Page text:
Richard Hemming: telling a good story about wine

on 10 July, 2015

Picture your favourite Champagne. Perhaps you’ve got more than one. Either way, I expect it occurred to you almost instantaneously, and that you conjured up an image of the bottle in your mind. Now ask yourself: why is it your favourite?

For most people, the answer to that question will not be cold and calculated. People rarely love a particular Champagne because it consistently wins the most medals at wine competitions or because it offers the best quality-to-price ratio. They probably don’t even love a Champagne because it’s the best they’ve ever tasted.

Like all matters of love, the rationale will be emotional. It’ll be the one they had at their best friend’s wedding, or the one in Reims that they visited with their parents. The one they drank to celebrate passing important exams or the one they have every Christmas morning.

Similarly, when selling Champagne, saying it was served at a royal banquet or is the region’s oldest family-owned producer is much more engaging than saying it’s a Pinot-dominated blend or that the dosage is made from the tears of special fairies.

This is hardly stop-press news, of course – we all know that good stories sell wine. But therein lies the danger.

Good stories are routinely embellished and exaggerated for effect – which is only OK so long as the truth remains apparent. For example, that thing about the dosage? Nonsense, of course – everybody knows fairies don’t cry.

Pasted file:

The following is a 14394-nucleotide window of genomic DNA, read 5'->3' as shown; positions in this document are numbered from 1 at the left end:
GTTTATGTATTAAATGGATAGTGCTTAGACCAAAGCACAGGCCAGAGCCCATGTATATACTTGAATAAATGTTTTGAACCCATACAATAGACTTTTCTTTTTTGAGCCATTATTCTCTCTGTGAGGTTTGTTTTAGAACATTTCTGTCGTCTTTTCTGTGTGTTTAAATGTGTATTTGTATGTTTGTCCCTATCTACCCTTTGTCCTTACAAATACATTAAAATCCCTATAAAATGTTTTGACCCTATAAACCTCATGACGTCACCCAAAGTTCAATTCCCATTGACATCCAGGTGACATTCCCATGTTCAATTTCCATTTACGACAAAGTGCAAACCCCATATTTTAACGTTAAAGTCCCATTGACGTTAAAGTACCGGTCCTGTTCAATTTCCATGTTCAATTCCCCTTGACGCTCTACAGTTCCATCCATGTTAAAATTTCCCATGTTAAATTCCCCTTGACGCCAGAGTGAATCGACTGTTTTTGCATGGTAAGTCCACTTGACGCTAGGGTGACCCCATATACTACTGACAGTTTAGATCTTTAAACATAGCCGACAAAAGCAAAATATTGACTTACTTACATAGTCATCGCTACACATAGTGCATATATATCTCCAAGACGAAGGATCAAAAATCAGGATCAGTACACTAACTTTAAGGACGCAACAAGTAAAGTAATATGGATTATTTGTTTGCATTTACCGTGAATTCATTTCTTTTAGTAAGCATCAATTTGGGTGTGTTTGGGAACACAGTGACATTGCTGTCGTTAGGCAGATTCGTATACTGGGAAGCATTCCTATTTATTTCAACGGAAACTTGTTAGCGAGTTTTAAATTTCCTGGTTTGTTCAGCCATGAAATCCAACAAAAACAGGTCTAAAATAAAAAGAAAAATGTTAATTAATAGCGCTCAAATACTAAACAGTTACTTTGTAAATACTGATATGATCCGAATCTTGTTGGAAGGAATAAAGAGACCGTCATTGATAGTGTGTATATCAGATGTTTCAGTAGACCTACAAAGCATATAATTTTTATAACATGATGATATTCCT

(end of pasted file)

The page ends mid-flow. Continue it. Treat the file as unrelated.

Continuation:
This applies to all wine, not just Champagne. I visited Washington state last month and tasted some fantastic wines made from dozens of different varieties and in all sorts of styles. We discussed how their greatest strength is their greatest weakness – making all manner of wine well is a much harder story to tell than specialising in something, such as Oregon with Pinot Noir or Marlborough with Sauvignon Blanc.

Washington state is therefore faced with needing to find a compelling story that connects with people emotionally, giving us something to remember and become attached to.

This returns me to my point. Wine stories must be genuine and we should be vigilant about interrogating that. It’s the same as scrutinising the differences between spoofy wine and authentic wine, to borrow Jamie Goode’s phraseology. Phoney wine stories do a disservice to us all.

That’s not simply grandstanding – there are important principles at stake. Firstly, wine has thousands upon thousands of real stories to tell, and finding the most interesting and engaging ones is what makes wine so rewarding and compelling.

Secondly, it is often the biggest companies that peddle the most phoney stories. Certain Champagne brands are particular offenders at this, conducting such an elaborate performance around their brand that it looks suspiciously like they’re trying to divert people’s attention away from the product itself.

Finally, phoney stories can infiltrate and supplant the original emotional connections we make – and those are the ones that really matter.

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